June 2010
Volume 51, Issue 6
Free
Clinical and Epidemiologic Research  |   June 2010
The Relationship between Demodex and Ocular Discomfort
Author Affiliations & Notes
  • Seok Hyun Lee
    From the Department of Ophthalmology, College of Medicine, Chung-Ang University, Yongsan Hospital, Seoul, Korea.
  • Yeoun Sook Chun
    From the Department of Ophthalmology, College of Medicine, Chung-Ang University, Yongsan Hospital, Seoul, Korea.
  • Jae Hoon Kim
    From the Department of Ophthalmology, College of Medicine, Chung-Ang University, Yongsan Hospital, Seoul, Korea.
  • Eung Suk Kim
    From the Department of Ophthalmology, College of Medicine, Chung-Ang University, Yongsan Hospital, Seoul, Korea.
  • Jae Chan Kim
    From the Department of Ophthalmology, College of Medicine, Chung-Ang University, Yongsan Hospital, Seoul, Korea.
  • Corresponding author: Jae Chan Kim, Department of Ophthalmology, Chung-Ang University, Yongsan Hospital, 65-207, Hangangro-3Ga, Yongsan-Gu, Seoul 140-757, Korea; jck50ey@kornet.net
Investigative Ophthalmology & Visual Science June 2010, Vol.51, 2906-2911. doi:10.1167/iovs.09-4850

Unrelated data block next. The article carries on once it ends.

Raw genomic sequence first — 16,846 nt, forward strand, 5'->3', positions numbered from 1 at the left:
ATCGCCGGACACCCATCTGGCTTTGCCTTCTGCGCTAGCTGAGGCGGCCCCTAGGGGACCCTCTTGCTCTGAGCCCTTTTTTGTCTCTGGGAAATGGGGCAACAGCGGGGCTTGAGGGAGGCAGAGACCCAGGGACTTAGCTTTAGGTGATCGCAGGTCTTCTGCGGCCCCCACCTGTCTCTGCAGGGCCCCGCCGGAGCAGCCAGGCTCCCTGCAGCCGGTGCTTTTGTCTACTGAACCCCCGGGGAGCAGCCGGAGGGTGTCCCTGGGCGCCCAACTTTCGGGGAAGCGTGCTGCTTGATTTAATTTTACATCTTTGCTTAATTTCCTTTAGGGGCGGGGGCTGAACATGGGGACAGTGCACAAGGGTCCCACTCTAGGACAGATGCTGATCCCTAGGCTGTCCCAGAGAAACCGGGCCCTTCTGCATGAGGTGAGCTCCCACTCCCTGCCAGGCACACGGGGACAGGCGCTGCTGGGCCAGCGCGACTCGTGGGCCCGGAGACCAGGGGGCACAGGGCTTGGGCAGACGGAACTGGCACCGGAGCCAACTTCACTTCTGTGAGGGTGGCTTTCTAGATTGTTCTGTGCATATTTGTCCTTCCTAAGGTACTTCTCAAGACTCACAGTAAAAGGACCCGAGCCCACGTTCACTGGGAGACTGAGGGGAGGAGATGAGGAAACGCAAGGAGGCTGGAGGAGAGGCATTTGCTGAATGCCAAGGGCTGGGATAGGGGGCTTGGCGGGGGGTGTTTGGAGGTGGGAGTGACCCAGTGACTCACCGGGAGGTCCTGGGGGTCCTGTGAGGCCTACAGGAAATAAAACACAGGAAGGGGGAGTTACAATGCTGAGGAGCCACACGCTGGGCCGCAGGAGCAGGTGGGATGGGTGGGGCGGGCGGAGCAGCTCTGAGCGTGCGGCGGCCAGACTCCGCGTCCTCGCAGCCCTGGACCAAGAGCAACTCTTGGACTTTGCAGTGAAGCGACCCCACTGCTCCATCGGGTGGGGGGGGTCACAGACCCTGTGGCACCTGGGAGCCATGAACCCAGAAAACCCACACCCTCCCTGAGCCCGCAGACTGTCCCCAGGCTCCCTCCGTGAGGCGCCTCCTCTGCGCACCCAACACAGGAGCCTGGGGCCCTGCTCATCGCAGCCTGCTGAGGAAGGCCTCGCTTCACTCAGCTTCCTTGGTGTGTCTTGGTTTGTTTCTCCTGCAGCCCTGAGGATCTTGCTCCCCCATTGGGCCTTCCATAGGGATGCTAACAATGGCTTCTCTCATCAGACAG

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      Seok Hyun Lee, Yeoun Sook Chun, Jae Hoon Kim, Eung Suk Kim, Jae Chan Kim; The Relationship between Demodex and Ocular Discomfort. Invest. Ophthalmol. Vis. Sci. 2010;51(6):2906-2911. doi: 10.1167/iovs.09-4850.

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      © ARVO (1962-2015); The Authors (2016-present)

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Abstract

Purpose.: To determine the correlative relationship between the prevalence of Demodex in eyelashes and the severity of ocular discomfort, by investigating the demographic epidemiology associated with Demodex.

Methods.: One hundred seventy patients underwent epilation of four eyelashes of each eye, and the number of Demodex was counted. The patients answered questionnaires about ocular surface discomfort and underwent ophthalmic examinations, including slit lamp, tear film breakup time (BUT), Schirmer test, and microbial culturing. The correlative relationship between the number of Demodex and these variable data was analyzed.